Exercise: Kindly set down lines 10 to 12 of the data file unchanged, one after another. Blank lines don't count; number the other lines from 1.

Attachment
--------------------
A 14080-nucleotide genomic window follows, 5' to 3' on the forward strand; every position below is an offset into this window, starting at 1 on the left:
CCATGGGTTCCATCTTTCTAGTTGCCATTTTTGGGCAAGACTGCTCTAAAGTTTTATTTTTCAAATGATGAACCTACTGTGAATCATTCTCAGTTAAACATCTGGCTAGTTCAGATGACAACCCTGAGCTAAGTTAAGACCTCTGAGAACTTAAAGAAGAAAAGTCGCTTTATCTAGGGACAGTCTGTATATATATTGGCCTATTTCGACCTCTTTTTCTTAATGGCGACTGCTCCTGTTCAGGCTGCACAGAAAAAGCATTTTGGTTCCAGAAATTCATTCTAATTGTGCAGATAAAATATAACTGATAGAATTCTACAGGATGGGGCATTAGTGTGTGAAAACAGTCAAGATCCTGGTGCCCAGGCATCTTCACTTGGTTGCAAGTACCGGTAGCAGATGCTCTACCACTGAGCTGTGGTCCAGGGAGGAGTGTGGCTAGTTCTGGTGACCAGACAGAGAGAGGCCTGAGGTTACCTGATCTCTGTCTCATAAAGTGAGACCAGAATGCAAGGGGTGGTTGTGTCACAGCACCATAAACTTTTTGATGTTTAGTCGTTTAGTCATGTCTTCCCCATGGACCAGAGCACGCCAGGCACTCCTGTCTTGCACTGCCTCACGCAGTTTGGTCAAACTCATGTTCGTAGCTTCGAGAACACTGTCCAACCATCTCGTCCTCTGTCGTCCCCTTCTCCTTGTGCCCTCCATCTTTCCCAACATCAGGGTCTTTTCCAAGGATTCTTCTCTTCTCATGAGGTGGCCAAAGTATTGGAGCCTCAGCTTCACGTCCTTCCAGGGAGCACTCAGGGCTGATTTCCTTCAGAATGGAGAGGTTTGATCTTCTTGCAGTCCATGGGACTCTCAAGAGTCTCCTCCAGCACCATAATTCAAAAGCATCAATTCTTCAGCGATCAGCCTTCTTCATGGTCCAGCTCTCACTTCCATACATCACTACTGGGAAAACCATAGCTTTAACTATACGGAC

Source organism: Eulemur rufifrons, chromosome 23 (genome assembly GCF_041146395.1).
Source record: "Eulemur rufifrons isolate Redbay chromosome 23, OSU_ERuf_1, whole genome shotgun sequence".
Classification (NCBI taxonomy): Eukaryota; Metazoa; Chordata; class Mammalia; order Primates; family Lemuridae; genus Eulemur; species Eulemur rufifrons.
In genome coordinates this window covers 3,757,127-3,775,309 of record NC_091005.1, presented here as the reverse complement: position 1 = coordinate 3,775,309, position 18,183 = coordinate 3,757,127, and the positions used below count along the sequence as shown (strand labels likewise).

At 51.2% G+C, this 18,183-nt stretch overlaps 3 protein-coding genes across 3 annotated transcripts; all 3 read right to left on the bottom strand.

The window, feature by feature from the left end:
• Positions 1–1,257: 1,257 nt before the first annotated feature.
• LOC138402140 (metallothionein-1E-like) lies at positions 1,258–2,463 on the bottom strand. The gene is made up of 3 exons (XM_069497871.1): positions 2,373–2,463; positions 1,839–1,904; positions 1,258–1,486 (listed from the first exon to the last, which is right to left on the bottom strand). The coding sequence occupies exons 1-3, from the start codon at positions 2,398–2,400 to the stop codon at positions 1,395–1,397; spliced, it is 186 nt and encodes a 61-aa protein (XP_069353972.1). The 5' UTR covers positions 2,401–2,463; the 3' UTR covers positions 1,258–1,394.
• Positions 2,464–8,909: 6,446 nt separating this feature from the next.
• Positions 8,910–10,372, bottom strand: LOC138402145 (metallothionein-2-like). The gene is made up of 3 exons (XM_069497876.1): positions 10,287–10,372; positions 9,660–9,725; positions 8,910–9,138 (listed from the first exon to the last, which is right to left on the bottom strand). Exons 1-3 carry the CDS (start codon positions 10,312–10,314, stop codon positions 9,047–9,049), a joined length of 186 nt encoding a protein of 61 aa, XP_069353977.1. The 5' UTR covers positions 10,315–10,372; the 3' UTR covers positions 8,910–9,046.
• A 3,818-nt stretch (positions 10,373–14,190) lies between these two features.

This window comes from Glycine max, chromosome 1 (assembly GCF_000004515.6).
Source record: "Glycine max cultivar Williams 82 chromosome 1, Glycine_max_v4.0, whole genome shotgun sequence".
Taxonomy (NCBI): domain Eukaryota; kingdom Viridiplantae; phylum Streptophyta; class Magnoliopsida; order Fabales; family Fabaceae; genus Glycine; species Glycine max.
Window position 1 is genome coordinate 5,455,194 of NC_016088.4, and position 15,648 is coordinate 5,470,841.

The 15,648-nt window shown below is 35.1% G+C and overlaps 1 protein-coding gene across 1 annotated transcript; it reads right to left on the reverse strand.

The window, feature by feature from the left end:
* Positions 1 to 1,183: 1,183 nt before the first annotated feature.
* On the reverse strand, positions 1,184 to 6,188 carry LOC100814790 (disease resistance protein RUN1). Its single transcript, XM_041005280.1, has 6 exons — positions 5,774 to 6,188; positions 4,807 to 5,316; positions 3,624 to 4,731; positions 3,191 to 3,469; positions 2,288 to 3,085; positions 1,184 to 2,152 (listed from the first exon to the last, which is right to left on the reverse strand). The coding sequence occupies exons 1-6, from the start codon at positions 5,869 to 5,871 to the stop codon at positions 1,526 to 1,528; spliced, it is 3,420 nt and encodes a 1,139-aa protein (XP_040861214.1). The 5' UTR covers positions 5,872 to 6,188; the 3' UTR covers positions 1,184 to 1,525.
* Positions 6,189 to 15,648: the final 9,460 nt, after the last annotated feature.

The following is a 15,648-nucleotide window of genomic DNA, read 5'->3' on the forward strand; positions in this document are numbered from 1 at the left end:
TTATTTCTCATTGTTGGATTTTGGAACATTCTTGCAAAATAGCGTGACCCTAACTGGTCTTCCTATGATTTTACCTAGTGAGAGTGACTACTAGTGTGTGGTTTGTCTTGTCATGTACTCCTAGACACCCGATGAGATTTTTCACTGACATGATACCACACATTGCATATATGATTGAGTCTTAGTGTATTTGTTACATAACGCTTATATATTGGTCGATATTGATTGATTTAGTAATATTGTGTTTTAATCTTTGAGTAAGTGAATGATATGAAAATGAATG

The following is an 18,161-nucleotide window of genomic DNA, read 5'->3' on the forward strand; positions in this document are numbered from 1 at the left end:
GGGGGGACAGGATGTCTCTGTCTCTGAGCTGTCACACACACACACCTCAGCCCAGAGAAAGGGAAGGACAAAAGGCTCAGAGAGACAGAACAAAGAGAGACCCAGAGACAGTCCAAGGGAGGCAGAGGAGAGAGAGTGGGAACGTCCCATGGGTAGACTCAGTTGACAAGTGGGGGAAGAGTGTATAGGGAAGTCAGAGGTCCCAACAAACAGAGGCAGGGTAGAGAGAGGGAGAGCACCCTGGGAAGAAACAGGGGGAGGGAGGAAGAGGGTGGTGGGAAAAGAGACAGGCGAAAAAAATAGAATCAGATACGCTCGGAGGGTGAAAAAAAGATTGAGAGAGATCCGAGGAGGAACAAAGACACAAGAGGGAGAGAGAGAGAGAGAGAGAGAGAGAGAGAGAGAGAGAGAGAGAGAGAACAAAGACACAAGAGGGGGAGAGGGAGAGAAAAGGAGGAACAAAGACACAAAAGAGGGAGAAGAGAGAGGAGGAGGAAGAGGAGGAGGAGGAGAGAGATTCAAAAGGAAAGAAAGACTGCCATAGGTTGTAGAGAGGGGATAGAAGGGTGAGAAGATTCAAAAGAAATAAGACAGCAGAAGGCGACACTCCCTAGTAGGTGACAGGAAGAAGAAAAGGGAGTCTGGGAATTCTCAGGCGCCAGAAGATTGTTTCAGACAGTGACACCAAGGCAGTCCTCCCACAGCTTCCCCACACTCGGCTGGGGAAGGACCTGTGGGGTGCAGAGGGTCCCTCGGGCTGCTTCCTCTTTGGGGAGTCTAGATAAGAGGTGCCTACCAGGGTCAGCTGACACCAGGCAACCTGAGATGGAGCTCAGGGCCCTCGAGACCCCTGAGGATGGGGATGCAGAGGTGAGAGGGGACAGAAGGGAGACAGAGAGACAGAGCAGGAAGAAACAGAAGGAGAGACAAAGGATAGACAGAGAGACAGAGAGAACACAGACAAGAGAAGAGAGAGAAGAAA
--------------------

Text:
• LOC138402140 (metallothionein-1E-like) lies at positions 1,258–2,463 on the bottom strand. The gene is made up of 3 exons (XM_069497871.1): positions 2,373–2,463; positions 1,839–1,904; positions 1,258–1,486 (listed from the first exon to the last, which is right to left on the bottom strand). The coding sequence occupies exons 1-3, from the start codon at positions 2,398–2,400 to the stop codon at positions 1,395–1,397; spliced, it is 186 nt and encodes a 61-aa protein (XP_069353972.1). The 5' UTR covers positions 2,401–2,463; the 3' UTR covers positions 1,258–1,394.
• Positions 2,464–8,909: 6,446 nt separating this feature from the next.
• Positions 8,910–10,372, bottom strand: LOC138402145 (metallothionein-2-like). The gene is made up of 3 exons (XM_069497876.1): positions 10,287–10,372; positions 9,660–9,725; positions 8,910–9,138 (listed from the first exon to the last, which is right to left on the bottom strand). Exons 1-3 carry the CDS (start codon positions 10,312–10,314, stop codon positions 9,047–9,049), a joined length of 186 nt encoding a protein of 61 aa, XP_069353977.1. The 5' UTR covers positions 10,315–10,372; the 3' UTR covers positions 8,910–9,046.